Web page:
If you plan to install a 220v outlet in your garage, I’ll show you how to do it step-by-step.
A 220-volt outlet is useful in a garage for operating high-powered appliances. 220v outlets are similar to ordinary 110v ones except that they take 2 110-volt hot wires instead of one and are larger.
The procedure to install a 220v outlet in a garage is similar to installing a regular outlet except that you have 2 hot wires to attach instead of one hot and one neutral.
However, some extra considerations exist when installing an outlet and wiring in a garage. I cover this information below as well.
Installing a 220V Outlet in a Garage
You will likely need the following items, depending on your project’s complexity:
NEC 211.10(C)(4) since 2014
The information in this Toolsweek article
How to install an outlet
Flashlight or lamp
Wire (10/12 gauge)
Conduits (if exposed wiring)
Circuit breaker (20 or more amps, 2-pole)
Besides the two hot wires (3-phase system), the external face of this outlet is also different, depending on the circuit’s ampacity, like one of those shown below.
If you see a three-slot 220v outlet, the top 2 diagonal slots are for the hot wires (see picture below).
The estimated time to install a 220v outlet in a garage is a few hours if the wiring is already present to one day if you need to wire the garage, depending on your expertise. If you install multiple outlets or arrange a complex layout, it might take up to 3 days.
Important Things to Consider
- Is it a residential or commercial garage? Remember: Romex wiring for a residential garage and metal raceways for a commercial garage.
- Is it an attached or detached garage? Power is necessary for an attached garage but optional in a detached garage unless it is wired. An attached garage will have its circuit but be connected to the rest of the house, whereas a detached garage will have a separate system.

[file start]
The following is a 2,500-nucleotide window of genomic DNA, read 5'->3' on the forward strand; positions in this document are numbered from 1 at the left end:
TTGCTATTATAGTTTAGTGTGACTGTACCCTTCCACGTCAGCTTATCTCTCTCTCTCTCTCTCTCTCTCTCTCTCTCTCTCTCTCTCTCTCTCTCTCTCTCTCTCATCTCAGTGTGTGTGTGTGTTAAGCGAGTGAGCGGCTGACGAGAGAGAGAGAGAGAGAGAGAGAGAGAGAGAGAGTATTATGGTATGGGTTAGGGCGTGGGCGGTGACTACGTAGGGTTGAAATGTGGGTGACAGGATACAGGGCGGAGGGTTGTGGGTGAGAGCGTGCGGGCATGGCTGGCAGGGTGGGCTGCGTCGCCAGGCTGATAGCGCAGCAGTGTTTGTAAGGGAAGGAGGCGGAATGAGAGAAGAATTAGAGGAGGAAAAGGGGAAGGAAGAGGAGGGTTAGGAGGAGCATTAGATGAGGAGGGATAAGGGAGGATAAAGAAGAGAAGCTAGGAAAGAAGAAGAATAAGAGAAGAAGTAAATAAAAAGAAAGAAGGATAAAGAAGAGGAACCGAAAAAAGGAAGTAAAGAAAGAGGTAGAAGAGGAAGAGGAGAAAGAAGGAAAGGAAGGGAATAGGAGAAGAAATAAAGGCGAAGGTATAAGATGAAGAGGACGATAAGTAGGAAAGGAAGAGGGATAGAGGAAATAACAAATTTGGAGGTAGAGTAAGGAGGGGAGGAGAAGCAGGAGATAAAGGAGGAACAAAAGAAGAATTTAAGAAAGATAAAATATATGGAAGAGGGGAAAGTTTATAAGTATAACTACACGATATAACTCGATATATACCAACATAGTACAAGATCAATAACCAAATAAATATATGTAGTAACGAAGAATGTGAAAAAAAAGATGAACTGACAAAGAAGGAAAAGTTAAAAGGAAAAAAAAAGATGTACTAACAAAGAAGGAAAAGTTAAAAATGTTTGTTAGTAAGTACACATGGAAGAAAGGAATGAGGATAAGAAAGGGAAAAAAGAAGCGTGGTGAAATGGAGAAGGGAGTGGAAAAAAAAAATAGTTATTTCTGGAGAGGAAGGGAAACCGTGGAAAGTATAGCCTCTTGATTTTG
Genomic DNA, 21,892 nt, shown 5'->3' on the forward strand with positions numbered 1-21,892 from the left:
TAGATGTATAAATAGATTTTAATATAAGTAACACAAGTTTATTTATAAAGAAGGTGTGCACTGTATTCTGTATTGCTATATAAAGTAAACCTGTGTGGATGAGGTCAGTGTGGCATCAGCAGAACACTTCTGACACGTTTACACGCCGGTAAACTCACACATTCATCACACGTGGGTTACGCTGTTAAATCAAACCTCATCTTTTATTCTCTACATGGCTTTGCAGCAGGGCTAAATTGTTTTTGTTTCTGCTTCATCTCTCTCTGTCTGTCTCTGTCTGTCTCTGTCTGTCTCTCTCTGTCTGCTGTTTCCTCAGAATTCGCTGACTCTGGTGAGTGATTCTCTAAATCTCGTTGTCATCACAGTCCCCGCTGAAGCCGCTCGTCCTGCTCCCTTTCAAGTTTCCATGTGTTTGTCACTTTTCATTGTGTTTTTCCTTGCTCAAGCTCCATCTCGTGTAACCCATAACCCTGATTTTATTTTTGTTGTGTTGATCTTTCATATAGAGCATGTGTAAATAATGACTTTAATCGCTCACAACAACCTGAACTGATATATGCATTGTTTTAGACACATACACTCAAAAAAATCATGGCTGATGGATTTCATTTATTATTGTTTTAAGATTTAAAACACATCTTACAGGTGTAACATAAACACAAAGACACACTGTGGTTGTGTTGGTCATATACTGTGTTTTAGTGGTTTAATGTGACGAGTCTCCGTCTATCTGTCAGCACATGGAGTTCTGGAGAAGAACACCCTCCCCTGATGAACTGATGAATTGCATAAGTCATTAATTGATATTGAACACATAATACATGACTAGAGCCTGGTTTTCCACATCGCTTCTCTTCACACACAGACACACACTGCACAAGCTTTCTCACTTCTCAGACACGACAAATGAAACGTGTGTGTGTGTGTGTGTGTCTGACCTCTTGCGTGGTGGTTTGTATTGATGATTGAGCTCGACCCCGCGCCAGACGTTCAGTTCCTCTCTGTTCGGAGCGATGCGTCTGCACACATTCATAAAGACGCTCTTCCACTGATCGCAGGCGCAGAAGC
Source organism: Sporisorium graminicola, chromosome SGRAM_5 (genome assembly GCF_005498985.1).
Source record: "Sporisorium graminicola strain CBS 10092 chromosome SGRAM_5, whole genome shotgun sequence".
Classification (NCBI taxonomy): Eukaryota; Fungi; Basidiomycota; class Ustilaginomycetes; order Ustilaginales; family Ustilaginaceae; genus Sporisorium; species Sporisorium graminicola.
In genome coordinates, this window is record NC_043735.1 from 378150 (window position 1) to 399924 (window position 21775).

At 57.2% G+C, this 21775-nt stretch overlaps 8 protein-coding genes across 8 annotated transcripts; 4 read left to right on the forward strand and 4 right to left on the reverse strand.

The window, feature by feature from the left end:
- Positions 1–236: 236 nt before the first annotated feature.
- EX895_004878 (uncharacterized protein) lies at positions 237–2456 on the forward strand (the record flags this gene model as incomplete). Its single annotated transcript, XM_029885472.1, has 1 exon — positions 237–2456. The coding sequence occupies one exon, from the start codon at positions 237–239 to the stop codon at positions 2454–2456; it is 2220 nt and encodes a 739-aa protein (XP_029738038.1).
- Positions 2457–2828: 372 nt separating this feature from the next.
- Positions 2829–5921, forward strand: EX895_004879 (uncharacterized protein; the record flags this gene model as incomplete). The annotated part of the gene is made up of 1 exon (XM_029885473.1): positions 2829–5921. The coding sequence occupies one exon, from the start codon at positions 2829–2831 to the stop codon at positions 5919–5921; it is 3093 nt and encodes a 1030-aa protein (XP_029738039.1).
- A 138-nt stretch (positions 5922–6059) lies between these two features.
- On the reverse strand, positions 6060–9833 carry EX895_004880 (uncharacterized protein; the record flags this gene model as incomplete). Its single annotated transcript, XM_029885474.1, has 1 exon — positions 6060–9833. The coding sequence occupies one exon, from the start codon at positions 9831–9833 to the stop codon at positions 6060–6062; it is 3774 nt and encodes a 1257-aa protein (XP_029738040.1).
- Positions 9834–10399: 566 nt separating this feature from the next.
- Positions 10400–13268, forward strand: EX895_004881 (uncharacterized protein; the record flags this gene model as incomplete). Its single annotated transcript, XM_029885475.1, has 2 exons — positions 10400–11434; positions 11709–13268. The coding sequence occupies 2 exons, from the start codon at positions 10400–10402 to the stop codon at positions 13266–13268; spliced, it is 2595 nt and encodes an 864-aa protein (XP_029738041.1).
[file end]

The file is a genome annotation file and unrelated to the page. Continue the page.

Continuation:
- How many parking bays and workbenches? You’ll need at least one outlet per parking bay, above 18” from the floor, and one for each workbench about 4’ from the floor, plus lighting.
- Are you going to install multiple outlets? If so, space them at least 6 feet apart.
- Are you going to install concealed or exposed wiring? You can cover the wiring with drywall or use conduits for exposed wiring. The ideal time for concealed wiring is during construction.
- Are you going to install a garage door opener? If so, you’ll need at least a 14-gauge wire (12-gauge if it operates on high power).
For more detailed information, see ‘Outlets in Garages’ below.
Installing the Outlet
To explain the method, I’ll show you how to install a single 220v outlet for a parking bay in your garage.
I assume that yours is an attached garage with a power supply, and you chose to do concealed wiring inside a stud wall.
Here are the steps to follow in order:
- Step 1: Mark the spot
- Step 2: Drill the holes
- Step 3: Set the box
- Step 4: Run the cable
- Step 5: Secure the cable
- Step 6: Cut the cable
- Step 7: Wire the outlet
- Step 8: Secure the outlet
- Step 9: Connect the power supply
Step 1: Mark the Spot
Firstly, mark the exact spot where you want the outlet located.
Remember that a parking bay must be no less than 18” from the floor. I suggest placing its height within the 2’ to 3’ range. If you have a stud wall, you’re also limited by placing the outlet against one of them horizontally.